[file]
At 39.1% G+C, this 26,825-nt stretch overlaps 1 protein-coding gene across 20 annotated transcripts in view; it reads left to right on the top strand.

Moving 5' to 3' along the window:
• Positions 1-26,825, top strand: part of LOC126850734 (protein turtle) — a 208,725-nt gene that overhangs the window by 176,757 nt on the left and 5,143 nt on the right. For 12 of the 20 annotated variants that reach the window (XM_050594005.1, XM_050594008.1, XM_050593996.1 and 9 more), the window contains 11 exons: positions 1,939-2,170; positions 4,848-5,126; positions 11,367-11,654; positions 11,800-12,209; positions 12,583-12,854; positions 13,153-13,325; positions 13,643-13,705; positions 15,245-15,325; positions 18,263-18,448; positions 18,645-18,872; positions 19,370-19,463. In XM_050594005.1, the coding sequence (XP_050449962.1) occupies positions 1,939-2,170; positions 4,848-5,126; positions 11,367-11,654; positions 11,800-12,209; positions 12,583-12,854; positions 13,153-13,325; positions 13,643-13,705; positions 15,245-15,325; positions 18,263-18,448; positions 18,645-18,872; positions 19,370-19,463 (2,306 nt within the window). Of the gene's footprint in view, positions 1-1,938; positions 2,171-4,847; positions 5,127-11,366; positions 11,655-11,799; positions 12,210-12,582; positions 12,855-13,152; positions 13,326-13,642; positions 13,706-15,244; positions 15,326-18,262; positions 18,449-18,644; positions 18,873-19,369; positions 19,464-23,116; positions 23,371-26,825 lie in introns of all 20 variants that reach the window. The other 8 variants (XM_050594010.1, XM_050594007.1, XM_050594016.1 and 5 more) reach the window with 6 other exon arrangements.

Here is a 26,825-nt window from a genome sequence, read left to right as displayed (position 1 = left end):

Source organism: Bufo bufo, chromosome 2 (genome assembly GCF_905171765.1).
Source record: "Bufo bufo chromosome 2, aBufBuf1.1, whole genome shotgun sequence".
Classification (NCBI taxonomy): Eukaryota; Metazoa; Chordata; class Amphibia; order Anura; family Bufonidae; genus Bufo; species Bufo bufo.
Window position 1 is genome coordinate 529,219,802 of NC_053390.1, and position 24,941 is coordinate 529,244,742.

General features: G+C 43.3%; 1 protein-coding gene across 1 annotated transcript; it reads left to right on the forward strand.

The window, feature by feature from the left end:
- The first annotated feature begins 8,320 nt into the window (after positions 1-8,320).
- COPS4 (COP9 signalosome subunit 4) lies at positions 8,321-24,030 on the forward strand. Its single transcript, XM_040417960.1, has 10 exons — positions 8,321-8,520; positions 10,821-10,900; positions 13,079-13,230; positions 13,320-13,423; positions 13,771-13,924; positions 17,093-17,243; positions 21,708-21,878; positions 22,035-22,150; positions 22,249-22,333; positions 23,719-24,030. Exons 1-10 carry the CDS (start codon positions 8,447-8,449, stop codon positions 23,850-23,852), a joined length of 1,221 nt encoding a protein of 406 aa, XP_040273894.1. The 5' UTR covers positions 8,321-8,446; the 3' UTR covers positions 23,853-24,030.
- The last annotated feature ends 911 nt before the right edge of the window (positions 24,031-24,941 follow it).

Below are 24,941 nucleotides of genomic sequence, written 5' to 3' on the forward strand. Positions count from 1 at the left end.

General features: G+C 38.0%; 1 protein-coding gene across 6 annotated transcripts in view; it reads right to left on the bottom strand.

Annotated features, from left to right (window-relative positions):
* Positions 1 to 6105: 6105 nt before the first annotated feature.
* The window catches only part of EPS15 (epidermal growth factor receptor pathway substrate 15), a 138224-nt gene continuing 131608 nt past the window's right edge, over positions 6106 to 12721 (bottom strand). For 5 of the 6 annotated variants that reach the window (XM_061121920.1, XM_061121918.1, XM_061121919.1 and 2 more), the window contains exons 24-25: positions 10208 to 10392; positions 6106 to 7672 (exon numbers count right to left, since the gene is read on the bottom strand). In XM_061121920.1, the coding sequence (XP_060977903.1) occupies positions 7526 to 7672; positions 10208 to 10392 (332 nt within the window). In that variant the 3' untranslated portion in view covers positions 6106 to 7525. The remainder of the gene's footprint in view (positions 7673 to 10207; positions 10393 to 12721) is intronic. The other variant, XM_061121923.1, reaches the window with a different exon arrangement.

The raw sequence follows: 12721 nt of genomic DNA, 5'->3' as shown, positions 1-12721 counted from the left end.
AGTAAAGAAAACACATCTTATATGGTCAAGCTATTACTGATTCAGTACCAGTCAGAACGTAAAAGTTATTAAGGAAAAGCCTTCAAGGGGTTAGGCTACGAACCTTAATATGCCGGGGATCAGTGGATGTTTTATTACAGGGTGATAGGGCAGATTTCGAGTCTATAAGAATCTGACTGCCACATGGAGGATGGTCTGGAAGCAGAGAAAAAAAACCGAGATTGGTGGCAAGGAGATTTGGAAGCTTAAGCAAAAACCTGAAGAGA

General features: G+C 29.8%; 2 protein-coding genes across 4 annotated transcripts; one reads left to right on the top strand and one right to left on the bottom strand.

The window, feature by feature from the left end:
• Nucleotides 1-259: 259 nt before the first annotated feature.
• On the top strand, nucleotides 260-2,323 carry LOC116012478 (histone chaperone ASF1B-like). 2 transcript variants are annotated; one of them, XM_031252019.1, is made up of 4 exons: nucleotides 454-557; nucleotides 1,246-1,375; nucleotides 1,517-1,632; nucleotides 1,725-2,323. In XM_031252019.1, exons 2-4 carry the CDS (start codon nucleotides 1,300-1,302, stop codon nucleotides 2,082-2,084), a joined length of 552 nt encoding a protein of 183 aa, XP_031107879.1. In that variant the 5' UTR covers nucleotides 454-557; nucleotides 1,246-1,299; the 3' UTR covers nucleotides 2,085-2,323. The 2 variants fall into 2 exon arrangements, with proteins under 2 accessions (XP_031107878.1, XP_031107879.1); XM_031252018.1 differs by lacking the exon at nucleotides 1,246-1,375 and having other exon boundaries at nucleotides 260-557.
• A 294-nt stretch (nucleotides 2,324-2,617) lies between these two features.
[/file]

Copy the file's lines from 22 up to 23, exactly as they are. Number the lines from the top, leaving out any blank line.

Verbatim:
The window, feature by feature from the left end:
• Nucleotides 1-259: 259 nt before the first annotated feature.